One of the great things about living in Southeastern New Mexico is the diversity of its people.
Our region is steeped in both Hispanic and Native American cultures, but through the years we have seen an increase in other culture sets as well. In this regional issue of Focus Magazine we wanted to pay homage to our ancestors and the people who have helped stitch together the fabric of this great state.
Perhaps you’ve heard of the term cultural universals — things like language and music, art and dance and cooking, marriage and gender roles —aspects of life that are present within all cultures known to exist. Experts say that cultural universals aim to organize a human population and provide a stable and secure environment in which the community can flourish. Many of these cultural universals are what have helped immigrants to this country stay connected with their roots while adapting to life in a new country. Helen Mariscal, whose story you can find on page 12, walks us through some interesting aspects of the Hispanic culture as it relates to their food; and Curtis Michaels delves further into the Hispanic culture, and even touches on the Irish immigrants that came seeking Catholic friendly lands in the American Southwest. You can read his piece on page 32.
A tribute to the cultures of our area would not be complete without including the first people to inhabit our lands, the Native Americans. Gunnar Burden takes us inside the Roswell Museum and Art Center to explore the collection of American Indian and Old West clothing, art, taxidermy, and weapons donated by Rogers and Mary Ellen Aston. It is a fascinating look at the several tribes native to New Mexico, such as the Apache, Chiricahua, and Gallina, and the parts of their history that have been preserved thanks to the great efforts taken by the Aston family. Gunnar’s story can be found on page 35. And you won’t want to miss the interesting piece renowned author John LeMay contributed on page 28 about the origins of our state’s name, and a new revolution of sorts that he says is afoot based on the communications history of the Aztlan region via the web-based language learning platform YakYapp: AZTLAN.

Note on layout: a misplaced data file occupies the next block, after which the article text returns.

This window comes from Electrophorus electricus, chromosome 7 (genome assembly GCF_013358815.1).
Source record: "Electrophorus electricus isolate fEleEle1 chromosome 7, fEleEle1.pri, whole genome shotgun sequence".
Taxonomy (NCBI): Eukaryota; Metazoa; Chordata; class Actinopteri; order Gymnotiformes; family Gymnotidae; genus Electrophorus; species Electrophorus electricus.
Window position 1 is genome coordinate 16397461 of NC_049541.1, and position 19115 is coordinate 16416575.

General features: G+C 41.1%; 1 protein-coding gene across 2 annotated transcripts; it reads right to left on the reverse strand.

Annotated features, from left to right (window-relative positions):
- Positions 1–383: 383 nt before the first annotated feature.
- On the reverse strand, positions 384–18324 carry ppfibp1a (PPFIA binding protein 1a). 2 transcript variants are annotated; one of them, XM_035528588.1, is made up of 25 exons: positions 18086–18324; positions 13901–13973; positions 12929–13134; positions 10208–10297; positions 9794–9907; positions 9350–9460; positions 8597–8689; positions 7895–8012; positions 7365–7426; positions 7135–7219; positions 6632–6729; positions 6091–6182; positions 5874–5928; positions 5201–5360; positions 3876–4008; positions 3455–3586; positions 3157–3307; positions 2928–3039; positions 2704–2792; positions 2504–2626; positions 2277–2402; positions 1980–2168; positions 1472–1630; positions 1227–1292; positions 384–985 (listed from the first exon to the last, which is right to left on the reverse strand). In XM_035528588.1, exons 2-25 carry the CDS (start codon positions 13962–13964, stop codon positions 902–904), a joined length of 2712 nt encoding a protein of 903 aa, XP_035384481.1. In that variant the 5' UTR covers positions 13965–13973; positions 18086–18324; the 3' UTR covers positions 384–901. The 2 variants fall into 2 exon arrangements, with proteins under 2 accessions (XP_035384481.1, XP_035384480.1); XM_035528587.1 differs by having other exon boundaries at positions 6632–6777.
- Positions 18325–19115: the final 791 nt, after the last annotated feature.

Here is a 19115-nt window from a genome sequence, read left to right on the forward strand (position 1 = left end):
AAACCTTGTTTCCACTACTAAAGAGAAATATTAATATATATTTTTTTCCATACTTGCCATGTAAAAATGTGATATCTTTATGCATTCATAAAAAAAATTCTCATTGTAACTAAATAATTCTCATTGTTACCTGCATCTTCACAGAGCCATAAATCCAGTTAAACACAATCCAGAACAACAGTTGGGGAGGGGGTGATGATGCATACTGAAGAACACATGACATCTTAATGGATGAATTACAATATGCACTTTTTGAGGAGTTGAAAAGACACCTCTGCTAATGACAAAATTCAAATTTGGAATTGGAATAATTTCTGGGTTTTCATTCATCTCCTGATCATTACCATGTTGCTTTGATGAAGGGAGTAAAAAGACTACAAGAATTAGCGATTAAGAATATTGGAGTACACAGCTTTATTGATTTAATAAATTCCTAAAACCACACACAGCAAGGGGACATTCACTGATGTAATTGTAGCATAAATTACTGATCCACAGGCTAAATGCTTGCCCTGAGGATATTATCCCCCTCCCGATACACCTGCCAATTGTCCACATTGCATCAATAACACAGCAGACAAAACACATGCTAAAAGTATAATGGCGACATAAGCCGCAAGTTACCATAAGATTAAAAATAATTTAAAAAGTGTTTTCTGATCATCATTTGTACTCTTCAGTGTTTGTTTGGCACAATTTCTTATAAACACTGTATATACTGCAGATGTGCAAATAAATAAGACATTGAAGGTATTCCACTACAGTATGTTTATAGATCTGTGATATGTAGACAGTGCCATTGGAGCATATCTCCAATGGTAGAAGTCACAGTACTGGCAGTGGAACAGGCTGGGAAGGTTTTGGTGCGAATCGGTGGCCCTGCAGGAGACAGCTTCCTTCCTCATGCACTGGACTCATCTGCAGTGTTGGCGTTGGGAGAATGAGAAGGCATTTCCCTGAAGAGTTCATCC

Some other cultures you can read about in this issue of include the ranching families that made Lea County what it is today by Jim Harris (story on page 19), and the history of Italian immigrants to the Carlsbad area that went on to lead
successful lives in the farming and retail sectors.
As always, I’d like to thank you for your loyalty to our publication and encourage you to continue supporting us by supporting our advertisers. We would not be able to do what we do without the businesses and organizations that advertise on these pages! And if you haven’t done so yet, please follow us on social media, where you can find links to previous issues of our magazines, follow-up stories, an events calendar, and so much more! Until next time!
(Staci is the Associate Publisher of Focus Magazines and Editorial Director of Focus on Artesia)
Jim Harris is the director of the Lea County Museum in Lovington and the Best Little Museum in the West. He taught literature and writing classes in colleges and universities in Louisiana, Texas, and New Mexico for 31 years, has authored several books, has been published in newspapers and magazines, and currently writes two different columns each week for local newspapers.
Curtis Michaels is a freelance writer and a third generation Roswellite. He loves to tell people’s stories.
John LeMay is the author of over a dozen books, many of them on the history of New Mexico and the Southwest. He currently serves as President of the Historical Society for Southeast New Mexico.
Gunnar Burden is a self made writer from Roswell, New Mexico. In between writing stints he enjoys playing drums and martial arts.
Sherrie Bratcher is a recently retired teacher from Artesia Public Schools. She loves to spend time with her family, as well as write, paint, do crafts, and go to the movies. She is originally from Sulphur Springs, Texas.